Eco-Justice Ministries  

Eco-Justice Notes
The E-mail Commentary from Eco-Justice Ministries

Extortion as Good Business
distributed 8/30/02 - ©2002

The theory says that capitalism is very efficient in allocating goods and services. The "invisible hand" of the market uses the desire for profit to create benefits for buyers, sellers, and the community at large.

That's the theory. And it works well in a setting with lots of small-scale buyers and sellers who are exchanging essential products, and where social costs are factored in.

But the theory often breaks down in a setting with huge corporate players, and where non-essential products are being sold.

A situation is emerging in Denver and other large cities which provides a case study of capitalism run amok. Publishing multiple phone books is a scheme that creates fat corporate profits, but hurts most businesses, individuals and the larger community.

I don't have any quick-fix solutions or action strategies. I lift up this case to help us in the ethical task of monitoring our key social systems to see if they are serving us in ways that promote justice and sustainability.

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Denver has two companies providing telephone directories -- the dominant provider of local phone service (Qwest), and an independent publisher (McLeod). Now another telecommunications giant (Verizon) is gearing up to publish a third phone book.

For each of the companies, selling "yellow pages" advertising is a very profitable business. (Indeed, debt-ridden Qwest just sold off its phone book operation in 14 westerns states for over $7 billion.) They distribute those ads by dumping the free phone books on the doorsteps of every residence and business across the metro area.

So what's the problem?

With two or more phone book publishers, we're essentially seeing an extortion scheme that enriches the publishers, and hurts everyone else.

One phone book provides an important service. A second publisher offers no new information to the community, but may provide some competition to hold ad rates down. (But if companies now have to buy two ads, they won't see any real savings.) A third publisher does not add either helpful content or competition.

It takes a big business with deep pockets to launch a new phone book project. Their threat to publish has to be seen as credible to many potential advertisers. Once they've committed to printing a directory, you can hear the sales pitch: "Your competitors will have an ad in our book. You'll lose business if you don't have one, too."

And so many companies will buy another expensive ad to reach exactly the same set of customers that they're already reaching with the existing directories. Fear of their competition causes everybody to spend more advertising money without any real benefit to their business.

The damage spreads far beyond the ad budget of local businesses. It hits all of us who receive the directories, and it especially slams the environment.

All of us get stuck with a small mountain of bound newsprint through the course of a year. Recycling the obsolete and unwanted directories is notoriously difficult. There's no way to "opt out" and refuse the volumes that we don't want and won't use.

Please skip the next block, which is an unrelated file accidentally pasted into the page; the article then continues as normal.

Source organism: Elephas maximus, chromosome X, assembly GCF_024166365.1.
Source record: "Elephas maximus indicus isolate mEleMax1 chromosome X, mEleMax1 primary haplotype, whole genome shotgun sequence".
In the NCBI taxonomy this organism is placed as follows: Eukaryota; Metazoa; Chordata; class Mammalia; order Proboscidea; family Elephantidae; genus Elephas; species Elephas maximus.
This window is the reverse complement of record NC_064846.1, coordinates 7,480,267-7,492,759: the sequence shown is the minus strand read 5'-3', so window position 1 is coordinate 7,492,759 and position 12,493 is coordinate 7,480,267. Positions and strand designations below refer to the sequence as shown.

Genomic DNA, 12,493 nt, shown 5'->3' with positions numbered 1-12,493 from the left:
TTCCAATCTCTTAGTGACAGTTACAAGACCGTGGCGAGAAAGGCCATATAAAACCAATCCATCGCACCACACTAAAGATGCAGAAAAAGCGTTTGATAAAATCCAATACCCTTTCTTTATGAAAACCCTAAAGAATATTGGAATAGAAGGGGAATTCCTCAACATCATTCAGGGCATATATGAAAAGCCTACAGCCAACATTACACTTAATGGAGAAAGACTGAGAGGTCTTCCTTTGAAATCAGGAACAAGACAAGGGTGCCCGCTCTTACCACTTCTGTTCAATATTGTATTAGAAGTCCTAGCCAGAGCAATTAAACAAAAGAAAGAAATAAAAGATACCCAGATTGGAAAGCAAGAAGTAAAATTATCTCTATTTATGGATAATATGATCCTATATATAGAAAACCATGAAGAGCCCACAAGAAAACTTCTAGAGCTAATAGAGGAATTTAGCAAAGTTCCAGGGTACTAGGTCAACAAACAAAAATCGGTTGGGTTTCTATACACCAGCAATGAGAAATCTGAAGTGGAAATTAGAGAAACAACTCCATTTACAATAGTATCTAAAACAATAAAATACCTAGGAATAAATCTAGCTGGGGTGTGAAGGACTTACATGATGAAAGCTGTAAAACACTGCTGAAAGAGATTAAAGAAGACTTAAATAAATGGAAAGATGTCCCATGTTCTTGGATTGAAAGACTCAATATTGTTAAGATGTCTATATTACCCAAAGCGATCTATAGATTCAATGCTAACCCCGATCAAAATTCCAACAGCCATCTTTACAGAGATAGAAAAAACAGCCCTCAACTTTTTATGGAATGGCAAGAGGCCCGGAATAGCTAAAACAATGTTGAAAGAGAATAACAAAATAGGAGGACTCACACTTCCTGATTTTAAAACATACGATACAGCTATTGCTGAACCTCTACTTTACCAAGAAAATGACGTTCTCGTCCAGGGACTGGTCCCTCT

Qwest, the "original" phone book publisher, put out 2.2 million directories last year. Their full set of white and yellow pages weighs in at close to 11 pounds, so each distribution uses 12,000 tons of newsprint.

Newcomer Verizon expects to put out 1.3 million of their books, a number probably comparable to McLeod's current distribution. McLeod's directory is just shy of 5 pounds. (Obviously, not all businesses give into the extortion threat -- but enough of them buy ads to make the scheme effective and profitable.)

Those second and third directories mean that close to 3 million "extra" phone books will be passed out free across the region, using about 7,500 tons of newsprint per year.

It takes 12 trees to make a ton of newsprint. Turning those trees into paper takes extravagant amounts of water (7,000 gallons per ton) and chemicals. Creating a ton of paper takes enough energy to run an average American home for 6 months.

Printing a third set of phone books for Denver looks good for the Gross Domestic Product (GDP), because it moves money, materials and services through the economy. But that third set of directories provide no new information, costs businesses advertising money, clutters homes and businesses, and creates an environmental disaster.

There's something wrong with an economic system that rewards a publisher with fat profits for such an extortionary "service".

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An e-mail earlier this week had links to several resources on the UN conference now underway in Johannesburg. A problem with word-wrap messed up the National Geographic link. The full address to that page is (there's no "www" at the start).

For an in-depth report on daily developments at the summit, several environmental groups are working together to produce the "Eco-Equity" newsletter. A link to the current day's issue is on the EarthJustice website,


Peter Sawtell
Executive Director
Eco-Justice Ministries

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